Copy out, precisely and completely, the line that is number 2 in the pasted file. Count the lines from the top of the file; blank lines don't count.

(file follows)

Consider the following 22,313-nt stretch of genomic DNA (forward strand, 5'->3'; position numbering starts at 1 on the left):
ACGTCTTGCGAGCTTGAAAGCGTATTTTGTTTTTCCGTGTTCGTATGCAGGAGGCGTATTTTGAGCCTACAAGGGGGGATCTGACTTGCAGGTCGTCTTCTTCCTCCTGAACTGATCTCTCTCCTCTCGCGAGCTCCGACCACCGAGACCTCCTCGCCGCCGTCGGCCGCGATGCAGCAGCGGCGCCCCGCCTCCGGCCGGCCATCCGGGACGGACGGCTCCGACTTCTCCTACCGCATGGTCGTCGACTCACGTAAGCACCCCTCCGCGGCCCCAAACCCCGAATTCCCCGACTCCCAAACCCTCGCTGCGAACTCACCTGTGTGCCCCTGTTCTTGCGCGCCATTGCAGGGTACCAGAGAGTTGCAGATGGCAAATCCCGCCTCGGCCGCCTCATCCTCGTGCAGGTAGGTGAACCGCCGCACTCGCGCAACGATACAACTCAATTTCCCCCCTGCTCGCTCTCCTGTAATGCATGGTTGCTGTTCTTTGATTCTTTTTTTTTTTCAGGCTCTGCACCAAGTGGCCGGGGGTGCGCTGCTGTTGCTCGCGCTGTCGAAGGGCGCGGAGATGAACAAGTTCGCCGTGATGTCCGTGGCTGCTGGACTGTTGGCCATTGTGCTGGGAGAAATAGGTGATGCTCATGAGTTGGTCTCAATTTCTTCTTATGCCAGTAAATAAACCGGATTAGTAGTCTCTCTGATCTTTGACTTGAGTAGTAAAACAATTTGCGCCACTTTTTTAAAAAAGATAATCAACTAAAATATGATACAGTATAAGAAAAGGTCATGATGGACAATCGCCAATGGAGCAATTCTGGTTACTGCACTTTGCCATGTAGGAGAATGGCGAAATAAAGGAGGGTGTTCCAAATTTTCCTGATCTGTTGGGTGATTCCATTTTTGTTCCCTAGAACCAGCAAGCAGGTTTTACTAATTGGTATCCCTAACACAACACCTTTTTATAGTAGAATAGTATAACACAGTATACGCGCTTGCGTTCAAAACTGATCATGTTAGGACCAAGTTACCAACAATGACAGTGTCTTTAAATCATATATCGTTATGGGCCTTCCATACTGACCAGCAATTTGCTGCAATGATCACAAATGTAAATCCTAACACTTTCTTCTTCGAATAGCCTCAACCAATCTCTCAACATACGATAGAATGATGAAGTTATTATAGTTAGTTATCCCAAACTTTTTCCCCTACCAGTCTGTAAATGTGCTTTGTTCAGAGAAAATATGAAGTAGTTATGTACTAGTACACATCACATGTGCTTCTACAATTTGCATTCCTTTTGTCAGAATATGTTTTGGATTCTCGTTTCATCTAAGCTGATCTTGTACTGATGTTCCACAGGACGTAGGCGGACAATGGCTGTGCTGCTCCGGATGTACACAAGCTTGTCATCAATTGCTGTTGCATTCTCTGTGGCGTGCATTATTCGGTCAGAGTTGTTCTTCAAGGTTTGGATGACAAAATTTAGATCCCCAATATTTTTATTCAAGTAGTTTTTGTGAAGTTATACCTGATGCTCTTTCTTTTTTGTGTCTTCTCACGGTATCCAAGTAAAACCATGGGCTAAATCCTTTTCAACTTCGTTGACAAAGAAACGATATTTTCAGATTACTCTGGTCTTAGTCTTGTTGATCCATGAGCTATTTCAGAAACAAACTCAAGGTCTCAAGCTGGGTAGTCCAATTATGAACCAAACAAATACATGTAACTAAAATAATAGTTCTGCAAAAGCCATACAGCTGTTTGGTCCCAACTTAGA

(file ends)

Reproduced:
ACGTCTTGCGAGCTTGAAAGCGTATTTTGTTTTTCCGTGTTCGTATGCAGGAGGCGTATTTTGAGCCTACAAGGGGGGATCTGACTTGCAGGTCGTCTTCTTCCTCCTGAACTGATCTCTCTCCTCTCGCGAGCTCCGACCACCGAGACCTCCTCGCCGCCGTCGGCCGCGATGCAGCAGCGGCGCCCCGCCTCCGGCCGGCCATCCGGGACGGACGGCTCCGACTTCTCCTACCGCATGGTCGTCGACTCACGTAAGCACCCCTCCGCGGCCCCAAACCCCGAATTCCCCGACTCCCAAACCCTCGCTGCGAACTCACCTGTGTGCCCCTGTTCTTGCGCGCCATTGCAGGGTACCAGAGAGTTGCAGATGGCAAATCCCGCCTCGGCCGCCTCATCCTCGTGCAGGTAGGTGAACCGCCGCACTCGCGCAACGATACAACTCAATTTCCCCCCTGCTCGCTCTCCTGTAATGCATGGTTGCTGTTCTTTGATTCTTTTTTTTTTTCAGGCTCTGCACCAAGTGGCCGGGGGTGCGCTGCTGTTGCTCGCGCTGTCGAAGGGCGCGGAGATGAACAAGTTCGCCGTGATGTCCGTGGCTGCTGGACTGTTGGCCATTGTGCTGGGAGAAATAGGTGATGCTCATGAGTTGGTCTCAATTTCTTCTTATGCCAGTAAATAAACCGGATTAGTAGTCTCTCTGATCTTTGACTTGAGTAGTAAAACAATTTGCGCCACTTTTTTAAAAAAGATAATCAACTAAAATATGATACAGTATAAGAAAAGGTCATGATGGACAATCGCCAATGGAGCAATTCTGGTTACTGCACTTTGCCATGTAGGAGAATGGCGAAATAAAGGAGGGTGTTCCAAATTTTCCTGATCTGTTGGGTGATTCCATTTTTGTTCCCTAGAACCAGCAAGCAGGTTTTACTAATTGGTATCCCTAACACAACACCTTTTTATAGTAGAATAGTATAACACAGTATACGCGCTTGCGTTCAAAACTGATCATGTTAGGACCAAGTTACCAACAATGACAGTGTCTTTAAATCATATATCGTTATGGGCCTTCCATACTGACCAGCAATTTGCTGCAATGATCACAAATGTAAATCCTAACACTTTCTTCTTCGAATAGCCTCAACCAATCTCTCAACATACGATAGAATGATGAAGTTATTATAGTTAGTTATCCCAAACTTTTTCCCCTACCAGTCTGTAAATGTGCTTTGTTCAGAGAAAATATGAAGTAGTTATGTACTAGTACACATCACATGTGCTTCTACAATTTGCATTCCTTTTGTCAGAATATGTTTTGGATTCTCGTTTCATCTAAGCTGATCTTGTACTGATGTTCCACAGGACGTAGGCGGACAATGGCTGTGCTGCTCCGGATGTACACAAGCTTGTCATCAATTGCTGTTGCATTCTCTGTGGCGTGCATTATTCGGTCAGAGTTGTTCTTCAAGGTTTGGATGACAAAATTTAGATCCCCAATATTTTTATTCAAGTAGTTTTTGTGAAGTTATACCTGATGCTCTTTCTTTTTTGTGTCTTCTCACGGTATCCAAGTAAAACCATGGGCTAAATCCTTTTCAACTTCGTTGACAAAGAAACGATATTTTCAGATTACTCTGGTCTTAGTCTTGTTGATCCATGAGCTATTTCAGAAACAAACTCAAGGTCTCAAGCTGGGTAGTCCAATTATGAACCAAACAAATACATGTAACTAAAATAATAGTTCTGCAAAAGCCATACAGCTGTTTGGTCCCAACTTAGA